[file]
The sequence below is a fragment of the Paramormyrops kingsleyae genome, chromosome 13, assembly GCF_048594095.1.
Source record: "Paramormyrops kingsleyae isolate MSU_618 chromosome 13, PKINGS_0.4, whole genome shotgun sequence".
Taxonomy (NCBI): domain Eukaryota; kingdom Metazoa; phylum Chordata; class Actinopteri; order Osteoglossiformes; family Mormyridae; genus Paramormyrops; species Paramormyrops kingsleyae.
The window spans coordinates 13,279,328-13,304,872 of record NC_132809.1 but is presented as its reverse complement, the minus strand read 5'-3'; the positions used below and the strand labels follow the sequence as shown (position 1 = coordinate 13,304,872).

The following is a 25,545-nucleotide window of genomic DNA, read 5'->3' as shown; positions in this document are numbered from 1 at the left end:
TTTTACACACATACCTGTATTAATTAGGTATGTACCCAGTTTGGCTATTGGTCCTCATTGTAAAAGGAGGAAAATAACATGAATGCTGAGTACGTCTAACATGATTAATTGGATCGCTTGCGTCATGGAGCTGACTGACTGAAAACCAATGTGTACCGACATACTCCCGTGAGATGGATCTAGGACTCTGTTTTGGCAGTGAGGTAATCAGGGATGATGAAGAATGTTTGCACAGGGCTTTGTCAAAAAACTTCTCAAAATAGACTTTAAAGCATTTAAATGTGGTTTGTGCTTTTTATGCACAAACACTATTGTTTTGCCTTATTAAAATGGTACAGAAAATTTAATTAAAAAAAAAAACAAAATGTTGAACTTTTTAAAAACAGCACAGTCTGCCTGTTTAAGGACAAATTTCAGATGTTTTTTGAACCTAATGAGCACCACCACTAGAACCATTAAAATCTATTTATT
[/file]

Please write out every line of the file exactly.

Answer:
The sequence below is a fragment of the Paramormyrops kingsleyae genome, chromosome 13, assembly GCF_048594095.1.
Source record: "Paramormyrops kingsleyae isolate MSU_618 chromosome 13, PKINGS_0.4, whole genome shotgun sequence".
Taxonomy (NCBI): domain Eukaryota; kingdom Metazoa; phylum Chordata; class Actinopteri; order Osteoglossiformes; family Mormyridae; genus Paramormyrops; species Paramormyrops kingsleyae.
The window spans coordinates 13,279,328-13,304,872 of record NC_132809.1 but is presented as its reverse complement, the minus strand read 5'-3'; the positions used below and the strand labels follow the sequence as shown (position 1 = coordinate 13,304,872).

The following is a 25,545-nucleotide window of genomic DNA, read 5'->3' as shown; positions in this document are numbered from 1 at the left end:
TTTTACACACATACCTGTATTAATTAGGTATGTACCCAGTTTGGCTATTGGTCCTCATTGTAAAAGGAGGAAAATAACATGAATGCTGAGTACGTCTAACATGATTAATTGGATCGCTTGCGTCATGGAGCTGACTGACTGAAAACCAATGTGTACCGACATACTCCCGTGAGATGGATCTAGGACTCTGTTTTGGCAGTGAGGTAATCAGGGATGATGAAGAATGTTTGCACAGGGCTTTGTCAAAAAACTTCTCAAAATAGACTTTAAAGCATTTAAATGTGGTTTGTGCTTTTTATGCACAAACACTATTGTTTTGCCTTATTAAAATGGTACAGAAAATTTAATTAAAAAAAAAAACAAAATGTTGAACTTTTTAAAAACAGCACAGTCTGCCTGTTTAAGGACAAATTTCAGATGTTTTTTGAACCTAATGAGCACCACCACTAGAACCATTAAAATCTATTTATT